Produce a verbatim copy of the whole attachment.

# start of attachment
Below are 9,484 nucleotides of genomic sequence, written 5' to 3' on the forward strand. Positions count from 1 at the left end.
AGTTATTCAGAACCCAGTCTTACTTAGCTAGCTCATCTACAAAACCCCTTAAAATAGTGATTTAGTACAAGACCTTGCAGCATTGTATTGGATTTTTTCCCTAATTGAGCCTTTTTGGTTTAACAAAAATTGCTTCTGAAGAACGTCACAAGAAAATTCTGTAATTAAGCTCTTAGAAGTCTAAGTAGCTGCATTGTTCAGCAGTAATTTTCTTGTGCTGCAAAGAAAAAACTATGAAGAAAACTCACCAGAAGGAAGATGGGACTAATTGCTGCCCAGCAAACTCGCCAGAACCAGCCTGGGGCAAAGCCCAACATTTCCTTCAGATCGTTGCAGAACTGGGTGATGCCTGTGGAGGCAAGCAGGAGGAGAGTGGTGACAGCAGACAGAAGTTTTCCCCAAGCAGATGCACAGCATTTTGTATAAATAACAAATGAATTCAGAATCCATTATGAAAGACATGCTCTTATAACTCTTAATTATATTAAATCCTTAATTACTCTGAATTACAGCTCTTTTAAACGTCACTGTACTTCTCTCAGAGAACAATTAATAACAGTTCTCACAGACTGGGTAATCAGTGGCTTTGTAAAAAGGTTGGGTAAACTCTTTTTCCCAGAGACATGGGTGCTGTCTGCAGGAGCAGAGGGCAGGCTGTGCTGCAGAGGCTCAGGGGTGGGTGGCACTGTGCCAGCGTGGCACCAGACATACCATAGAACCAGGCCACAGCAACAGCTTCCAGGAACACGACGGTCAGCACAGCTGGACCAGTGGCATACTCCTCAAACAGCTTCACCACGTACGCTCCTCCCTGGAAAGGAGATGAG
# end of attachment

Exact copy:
Below are 9,484 nucleotides of genomic sequence, written 5' to 3' on the forward strand. Positions count from 1 at the left end.
AGTTATTCAGAACCCAGTCTTACTTAGCTAGCTCATCTACAAAACCCCTTAAAATAGTGATTTAGTACAAGACCTTGCAGCATTGTATTGGATTTTTTCCCTAATTGAGCCTTTTTGGTTTAACAAAAATTGCTTCTGAAGAACGTCACAAGAAAATTCTGTAATTAAGCTCTTAGAAGTCTAAGTAGCTGCATTGTTCAGCAGTAATTTTCTTGTGCTGCAAAGAAAAAACTATGAAGAAAACTCACCAGAAGGAAGATGGGACTAATTGCTGCCCAGCAAACTCGCCAGAACCAGCCTGGGGCAAAGCCCAACATTTCCTTCAGATCGTTGCAGAACTGGGTGATGCCTGTGGAGGCAAGCAGGAGGAGAGTGGTGACAGCAGACAGAAGTTTTCCCCAAGCAGATGCACAGCATTTTGTATAAATAACAAATGAATTCAGAATCCATTATGAAAGACATGCTCTTATAACTCTTAATTATATTAAATCCTTAATTACTCTGAATTACAGCTCTTTTAAACGTCACTGTACTTCTCTCAGAGAACAATTAATAACAGTTCTCACAGACTGGGTAATCAGTGGCTTTGTAAAAAGGTTGGGTAAACTCTTTTTCCCAGAGACATGGGTGCTGTCTGCAGGAGCAGAGGGCAGGCTGTGCTGCAGAGGCTCAGGGGTGGGTGGCACTGTGCCAGCGTGGCACCAGACATACCATAGAACCAGGCCACAGCAACAGCTTCCAGGAACACGACGGTCAGCACAGCTGGACCAGTGGCATACTCCTCAAACAGCTTCACCACGTACGCTCCTCCCTGGAAAGGAGATGAG